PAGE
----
Discovering a Leaky Winter Hive

It went up to 2°C today and a few bees were flying around, so I quickly opened each hive and gave them what I have decided is absolutely their last feeding for the winter. I got it all on video but was by myself and didn’t have time to take any careful photos. All I got was this — Hive #1 after adding another candy cake and another pound of pollen patties:

Hive #1 was crowded with bees on top (both of them were). It seemed to have plenty of sugar left, though not much pollen. Hive #2 wasn’t a pretty sight when I opened it up. I’ll talk about that after the video.
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More Candy and Pollen

We put about 4 pounds of candy cakes in each hive on January 28th. Then a half-pound pollen patty on February 18th (with an extra candy cake in Hive #2). It went up to 5°C in the backyard today, blinding sun, no wind — the usual ripe conditions for adding candy cakes and pollen patties. So that’s what I did.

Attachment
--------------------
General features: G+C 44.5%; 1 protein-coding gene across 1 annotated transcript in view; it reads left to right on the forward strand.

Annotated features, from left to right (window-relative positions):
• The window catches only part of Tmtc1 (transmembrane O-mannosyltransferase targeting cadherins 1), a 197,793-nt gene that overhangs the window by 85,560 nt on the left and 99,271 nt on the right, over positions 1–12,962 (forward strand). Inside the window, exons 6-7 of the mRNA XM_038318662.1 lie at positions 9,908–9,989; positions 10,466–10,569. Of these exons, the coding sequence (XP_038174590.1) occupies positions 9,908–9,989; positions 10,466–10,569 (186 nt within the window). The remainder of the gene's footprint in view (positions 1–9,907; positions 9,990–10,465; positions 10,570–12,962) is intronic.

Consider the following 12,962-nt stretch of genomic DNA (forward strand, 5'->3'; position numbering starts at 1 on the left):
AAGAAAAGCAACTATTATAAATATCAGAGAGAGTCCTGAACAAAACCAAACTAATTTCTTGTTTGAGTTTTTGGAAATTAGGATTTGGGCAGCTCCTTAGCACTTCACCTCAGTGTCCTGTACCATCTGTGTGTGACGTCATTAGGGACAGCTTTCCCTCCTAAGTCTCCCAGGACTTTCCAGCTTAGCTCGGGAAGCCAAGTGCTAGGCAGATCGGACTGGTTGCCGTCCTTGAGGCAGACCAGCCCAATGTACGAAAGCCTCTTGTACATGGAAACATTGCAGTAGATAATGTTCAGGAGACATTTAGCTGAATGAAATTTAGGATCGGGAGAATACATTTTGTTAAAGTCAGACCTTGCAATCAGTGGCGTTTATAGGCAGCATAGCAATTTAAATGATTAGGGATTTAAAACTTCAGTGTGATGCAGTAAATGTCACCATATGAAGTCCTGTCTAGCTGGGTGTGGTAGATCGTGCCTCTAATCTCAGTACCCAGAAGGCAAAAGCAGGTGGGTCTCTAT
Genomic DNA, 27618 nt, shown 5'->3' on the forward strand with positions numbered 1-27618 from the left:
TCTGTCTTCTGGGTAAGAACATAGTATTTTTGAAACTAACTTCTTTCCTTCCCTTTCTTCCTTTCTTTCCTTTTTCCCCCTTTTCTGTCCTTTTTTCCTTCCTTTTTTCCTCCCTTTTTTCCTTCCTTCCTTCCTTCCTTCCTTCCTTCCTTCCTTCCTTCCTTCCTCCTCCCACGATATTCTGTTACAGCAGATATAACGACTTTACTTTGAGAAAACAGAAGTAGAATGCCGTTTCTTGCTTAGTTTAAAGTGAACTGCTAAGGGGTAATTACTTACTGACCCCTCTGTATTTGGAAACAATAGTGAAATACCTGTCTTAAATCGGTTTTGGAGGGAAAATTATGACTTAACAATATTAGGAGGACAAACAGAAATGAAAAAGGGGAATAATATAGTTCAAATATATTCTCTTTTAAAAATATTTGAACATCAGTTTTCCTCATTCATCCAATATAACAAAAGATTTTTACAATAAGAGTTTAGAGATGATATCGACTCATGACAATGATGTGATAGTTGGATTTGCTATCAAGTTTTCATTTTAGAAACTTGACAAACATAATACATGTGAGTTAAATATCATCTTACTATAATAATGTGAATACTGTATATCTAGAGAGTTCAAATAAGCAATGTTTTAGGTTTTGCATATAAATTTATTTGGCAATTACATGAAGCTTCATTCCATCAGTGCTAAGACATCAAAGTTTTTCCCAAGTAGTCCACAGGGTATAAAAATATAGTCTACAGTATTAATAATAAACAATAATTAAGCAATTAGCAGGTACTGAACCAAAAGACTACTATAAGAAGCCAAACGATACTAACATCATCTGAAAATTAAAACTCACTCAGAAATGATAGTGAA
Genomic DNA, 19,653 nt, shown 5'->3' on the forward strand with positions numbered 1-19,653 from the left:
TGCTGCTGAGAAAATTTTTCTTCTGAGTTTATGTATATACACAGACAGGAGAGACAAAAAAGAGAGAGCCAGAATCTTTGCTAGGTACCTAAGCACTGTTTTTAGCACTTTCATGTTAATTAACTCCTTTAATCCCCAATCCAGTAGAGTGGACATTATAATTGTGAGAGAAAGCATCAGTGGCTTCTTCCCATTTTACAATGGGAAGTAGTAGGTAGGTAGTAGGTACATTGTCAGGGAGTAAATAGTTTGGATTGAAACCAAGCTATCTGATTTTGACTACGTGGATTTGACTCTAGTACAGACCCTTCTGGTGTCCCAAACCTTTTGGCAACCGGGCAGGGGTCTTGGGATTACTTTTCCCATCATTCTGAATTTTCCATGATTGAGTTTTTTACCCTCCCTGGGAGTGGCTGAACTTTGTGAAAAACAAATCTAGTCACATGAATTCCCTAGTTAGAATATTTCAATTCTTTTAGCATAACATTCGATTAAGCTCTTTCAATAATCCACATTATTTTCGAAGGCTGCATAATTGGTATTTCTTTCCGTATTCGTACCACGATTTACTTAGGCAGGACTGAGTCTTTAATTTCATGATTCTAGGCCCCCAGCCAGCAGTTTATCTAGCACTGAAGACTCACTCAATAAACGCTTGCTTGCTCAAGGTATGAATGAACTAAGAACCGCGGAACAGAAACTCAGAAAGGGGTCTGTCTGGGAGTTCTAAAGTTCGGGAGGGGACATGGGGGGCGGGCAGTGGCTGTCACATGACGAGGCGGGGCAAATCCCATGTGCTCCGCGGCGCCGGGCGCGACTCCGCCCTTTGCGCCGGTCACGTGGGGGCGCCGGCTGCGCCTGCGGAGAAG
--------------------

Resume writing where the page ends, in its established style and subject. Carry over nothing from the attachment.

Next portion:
Exhibit A: Hive #1 after I smoked it and pried open the insulated inner cover. You can see they’ve been chowing down well on the 2-week-old pollen patty (half a pound) and the 1-month-old candy cakes (about a pound each).
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Adding Pollen Patties

I added some pollen patties (and one candy cake) to our hives today. Here’s the video, and then I’ll talk about it and show you some pictures.

UPDATE (Feb. 19/11): We don’t like to smoke our bees, but if we could go back and do it over again, we’d smoke ’em first. A few good puffs of smoke through the upper entrance may have driven the bees down below the top frames. That would have made it much easier to slip in the pollen and sugar — and it would have prevented me from squishing a clump of bees between the pollen patty and the inner cover when I put the inner cover back down (possibly squishing the queen).
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